Wedding Fashions (1941-1971) is the theme of my latest post in Sepia Saturday's August theme of Love and Marriage, with photographs from England, Scotland, New Zealand and the United States, including grateful contributions from my two (third) cousins who first made contact through my blog.
Dorothy Lilla Oldham (1915-1989) married Desmond Stacey in New Zealand in 1941. A branch of the Oldham family had emigrated to the country in 1906. Look at the fancy flounces, ribbons and rosettes on the bridesmaids' skirts, echoed in the frilled puff sleeves. Dorothy and Desmond had seven children, the eldest son, Peter, born in Fiji.
A magnificent array of dresses for the wartime wedding in New Jersey of Ruth A. Urtstadt and Edward J. LInke - the parents of my American third cousin Bonny - descendants from my Lancashire Rawcliffe family. I doubt if you would see anything like this in Britain then, when clothing was rationed.
A wintry austerity Britain in December 1946 when my uncle Charles Weston married his bride Vera. I am the tiny shivering bridesmaid, dressed, so I was told, in dusky pink, and holding a big posy, with my elegant mother standing behind. My mother often used to relate how difficult it was to get shoes to match and she ended up dyeing them - clothes rationing continued in Britain until 1949. This was a happy day for the family as Charles had suffered harsh experiences as a prisoner of war in the Far East.
A beautiful portrait of the happy couple - my third cousin Stuart Smith and his wife Jennifer Williams who married in formal style May 1963
The wedding of my mother's cousin Irene Danson to Raymond Pickup in Blackpool. A typical 60's look for the bridesmaids with princess-line dresses, short skirts, and bouffant hair styles.
Neil and I married in Edinburgh at St. Peter's Episcopal Church. Here is the family group with my parents on the right, Neil's parents on the left and my aunt and uncle (my mother's sister and brother) at each end. My dressmaker mother made my dress and her own outfit.
A few nights before, I had this awful dream where I turned up at the church in all my finery to discover it all shut up and there had been some mix up over the date. Was this an awful portent?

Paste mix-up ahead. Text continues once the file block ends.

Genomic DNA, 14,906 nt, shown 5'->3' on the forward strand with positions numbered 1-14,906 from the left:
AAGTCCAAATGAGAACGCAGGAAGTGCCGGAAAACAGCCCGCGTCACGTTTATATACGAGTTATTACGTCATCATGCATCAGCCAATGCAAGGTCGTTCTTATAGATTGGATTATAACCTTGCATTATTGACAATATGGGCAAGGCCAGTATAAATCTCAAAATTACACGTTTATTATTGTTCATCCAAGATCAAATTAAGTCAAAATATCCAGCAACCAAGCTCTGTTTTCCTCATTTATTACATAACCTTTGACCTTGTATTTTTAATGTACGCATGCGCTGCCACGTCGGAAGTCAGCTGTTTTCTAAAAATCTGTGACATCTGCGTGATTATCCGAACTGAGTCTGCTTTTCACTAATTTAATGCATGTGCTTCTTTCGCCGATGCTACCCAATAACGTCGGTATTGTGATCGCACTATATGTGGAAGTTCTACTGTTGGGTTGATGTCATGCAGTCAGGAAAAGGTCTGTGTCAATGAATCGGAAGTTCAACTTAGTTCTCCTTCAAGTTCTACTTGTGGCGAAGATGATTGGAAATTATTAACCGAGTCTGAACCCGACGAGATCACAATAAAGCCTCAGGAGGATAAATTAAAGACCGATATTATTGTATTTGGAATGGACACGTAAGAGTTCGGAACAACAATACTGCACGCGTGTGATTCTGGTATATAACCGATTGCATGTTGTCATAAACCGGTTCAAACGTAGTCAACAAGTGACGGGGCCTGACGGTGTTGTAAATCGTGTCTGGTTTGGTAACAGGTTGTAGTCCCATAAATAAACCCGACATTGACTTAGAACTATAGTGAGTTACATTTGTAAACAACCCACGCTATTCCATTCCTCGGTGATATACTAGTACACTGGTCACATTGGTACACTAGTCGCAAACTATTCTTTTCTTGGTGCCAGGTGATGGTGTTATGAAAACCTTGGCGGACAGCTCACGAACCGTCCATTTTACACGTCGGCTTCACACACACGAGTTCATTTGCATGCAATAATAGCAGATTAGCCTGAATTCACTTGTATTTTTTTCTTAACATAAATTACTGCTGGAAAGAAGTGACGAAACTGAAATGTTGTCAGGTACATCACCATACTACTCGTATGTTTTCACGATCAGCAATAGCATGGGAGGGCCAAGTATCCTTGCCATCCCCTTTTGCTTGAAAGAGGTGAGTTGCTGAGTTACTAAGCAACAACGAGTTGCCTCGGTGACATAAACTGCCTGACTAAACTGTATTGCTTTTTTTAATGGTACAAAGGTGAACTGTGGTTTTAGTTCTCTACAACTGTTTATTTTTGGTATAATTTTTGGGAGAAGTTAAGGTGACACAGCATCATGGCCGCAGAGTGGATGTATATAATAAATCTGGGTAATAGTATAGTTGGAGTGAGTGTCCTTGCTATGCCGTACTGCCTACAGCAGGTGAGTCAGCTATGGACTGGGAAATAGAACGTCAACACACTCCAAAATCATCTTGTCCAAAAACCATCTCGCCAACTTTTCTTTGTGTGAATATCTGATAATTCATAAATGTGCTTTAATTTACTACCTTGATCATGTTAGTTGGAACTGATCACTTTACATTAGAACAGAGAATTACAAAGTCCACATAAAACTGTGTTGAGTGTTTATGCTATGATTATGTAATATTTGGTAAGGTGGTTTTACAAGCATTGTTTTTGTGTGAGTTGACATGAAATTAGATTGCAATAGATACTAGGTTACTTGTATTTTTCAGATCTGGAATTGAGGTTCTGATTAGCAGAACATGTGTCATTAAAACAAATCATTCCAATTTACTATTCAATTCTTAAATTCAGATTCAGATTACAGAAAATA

Then the evening before, we had a wedding rehearsal at the church. On the way, with my mother and aunt in Neil's car, we had a blow out on the main A1 road into Edinburgh. We managed to get a taxi and left Neil to change the wheel. He arrived late at the church with oil over his cream Arran sweater. He had to spend the morning of his wedding getting the tyre repaired ahead of us driving north to the Highlands for our honeymoon.
Wedding day dawned and I was with my mother and bridesmaid fitting my headdress on, when the phone rang It was the car hire firm to say in the heavy rain one of their cars had broken down on its way. It seemed to be left to me to suggest that the one car would have to do a double journey for the wedding party and of course I was late at the church. We never did get any money back on that missing car.
As for photographs, all taken at the reception - do you notice somebody's trouser legs above our heads in the group picture? The legs came from a portrait of Edinburgh writer Robert Louis Stevenson. Not quite the composition you expect from a professional photographer who had been recommended to us.
Still we survived - and have just celebrated our 45th wedding anniversary - and it rained again!
***********In Case You Missed in this August series:
- Dreaming of Love and Marriage
- A Society Wedding 1913 - with a poignant end
- Wedding Fashions (1865-1938)
Click HERE to see how other Sepia Saturday bloggersare celebrating this month's prompt of Love and Marriage